Wednesday, December 16, 1998
Documents sought by the plaintiff's attorneys in a wrongful arrest lawsuit against Fayette County apparently have been provided through the federal court discovery process, after a failed attempt to get the records via the Georgia Open Records Act.
Bruce Millar, attorney for Charles Ricky Ward of Pike County, says the records did come to him Monday, "but I am in the process of reviewing them to see if they are complete." Millar wrote for the records, which concern training and procedures for operating the Georgia Crime Information Center (GCIC) network, in September but was denied access through the Open Records Act.
"These are records which I believe any citizen could obtain through Open Records," Millar said, "but apparently if you are involved in a lawsuit, you no longer have those rights (to open records)."
Millar then complied with the Federal Rules of Procedure concerning discovery, and was provided the documents he says he is reviewing. The lawsuit was filed in July in the Newnan Division of the U.S. District Court for the northern district of Georgia. Millar estimates that the case may be "at least a year away" from trial.
Named defendants in the suit are Kerri Vines, Lanelle Coker, Wayne Michael and Jim Nations, Fayette County Sheriff's Department employees, Sheriff Randall Johnson and "Fayette County, Georgia." According to one county source, defense of the suit is in the hands of the county's liability insurance carrier, St. Paul Fire and Marine, because the suit alleges an "error or omission" on the part of a county official. Attorneys of record at present are the Atlanta firm of Thomas, Means, Gillis, Devlin, Robinson and Seay.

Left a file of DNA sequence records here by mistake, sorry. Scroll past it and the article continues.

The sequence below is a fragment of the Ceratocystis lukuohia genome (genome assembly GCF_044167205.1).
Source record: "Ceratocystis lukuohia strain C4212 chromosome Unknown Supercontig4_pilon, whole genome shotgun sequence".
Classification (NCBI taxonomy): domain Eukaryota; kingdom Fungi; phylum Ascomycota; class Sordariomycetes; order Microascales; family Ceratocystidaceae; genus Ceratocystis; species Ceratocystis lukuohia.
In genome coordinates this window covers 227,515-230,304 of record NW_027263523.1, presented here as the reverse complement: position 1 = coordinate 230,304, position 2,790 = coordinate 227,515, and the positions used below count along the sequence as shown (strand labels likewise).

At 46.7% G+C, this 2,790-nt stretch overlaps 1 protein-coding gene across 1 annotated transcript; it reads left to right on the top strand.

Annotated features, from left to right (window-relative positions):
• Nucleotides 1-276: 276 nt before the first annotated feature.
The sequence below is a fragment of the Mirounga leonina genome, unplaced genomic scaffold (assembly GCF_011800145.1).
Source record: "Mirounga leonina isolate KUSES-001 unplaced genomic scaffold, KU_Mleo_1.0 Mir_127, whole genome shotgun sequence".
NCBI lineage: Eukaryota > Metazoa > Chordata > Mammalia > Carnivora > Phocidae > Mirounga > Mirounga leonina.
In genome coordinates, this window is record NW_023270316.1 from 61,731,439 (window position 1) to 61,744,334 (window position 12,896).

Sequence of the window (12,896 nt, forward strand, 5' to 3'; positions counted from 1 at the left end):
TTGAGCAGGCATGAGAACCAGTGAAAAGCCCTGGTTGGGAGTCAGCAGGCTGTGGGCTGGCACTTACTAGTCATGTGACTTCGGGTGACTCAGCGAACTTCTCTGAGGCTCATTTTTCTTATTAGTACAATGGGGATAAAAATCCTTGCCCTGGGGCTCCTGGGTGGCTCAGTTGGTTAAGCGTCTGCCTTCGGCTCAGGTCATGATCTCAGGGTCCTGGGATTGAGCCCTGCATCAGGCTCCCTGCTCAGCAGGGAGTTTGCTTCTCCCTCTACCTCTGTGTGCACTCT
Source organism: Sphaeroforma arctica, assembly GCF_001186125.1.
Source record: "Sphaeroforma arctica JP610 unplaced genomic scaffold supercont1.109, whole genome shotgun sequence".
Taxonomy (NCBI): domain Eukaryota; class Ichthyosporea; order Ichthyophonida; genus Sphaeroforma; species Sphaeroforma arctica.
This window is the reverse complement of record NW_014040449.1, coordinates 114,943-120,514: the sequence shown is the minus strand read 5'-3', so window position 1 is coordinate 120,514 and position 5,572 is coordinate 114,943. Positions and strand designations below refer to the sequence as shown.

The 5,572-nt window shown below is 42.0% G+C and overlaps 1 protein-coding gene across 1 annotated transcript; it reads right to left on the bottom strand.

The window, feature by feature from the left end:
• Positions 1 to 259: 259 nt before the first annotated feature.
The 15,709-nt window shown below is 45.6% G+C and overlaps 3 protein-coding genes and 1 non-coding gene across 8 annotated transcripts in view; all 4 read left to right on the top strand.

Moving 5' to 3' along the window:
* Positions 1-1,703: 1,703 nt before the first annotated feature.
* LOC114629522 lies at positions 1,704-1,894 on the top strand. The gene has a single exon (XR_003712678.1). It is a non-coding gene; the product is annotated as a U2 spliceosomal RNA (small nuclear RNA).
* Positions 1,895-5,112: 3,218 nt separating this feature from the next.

Allegations in the suit concern a May 10, 1997, incident in which Charles R. Ward was detained for about two days because of a Fayette County warrant issued for a Charley Ward. The suit states that Charles Ricky Ward is Caucasian and born in 1958, and that Charley Ward is African American and born in 1950.
The lawsuit also states that the Georgia Bureau of Investigation has audited Fayette's GCIC procedures "on several occasions since 1990." The "failure to ensure adequate training, policies, procedures, practices, and customs regarding the use of the GCIC Computer System led directly and forseeably to the arrest of Plaintiff Charles R. Ward," the lawsuit contends.
The suit seeks "special damages" compensation, payment for "deprivation of his (Ward's) constitutional rights," and punitive damages of $500,000.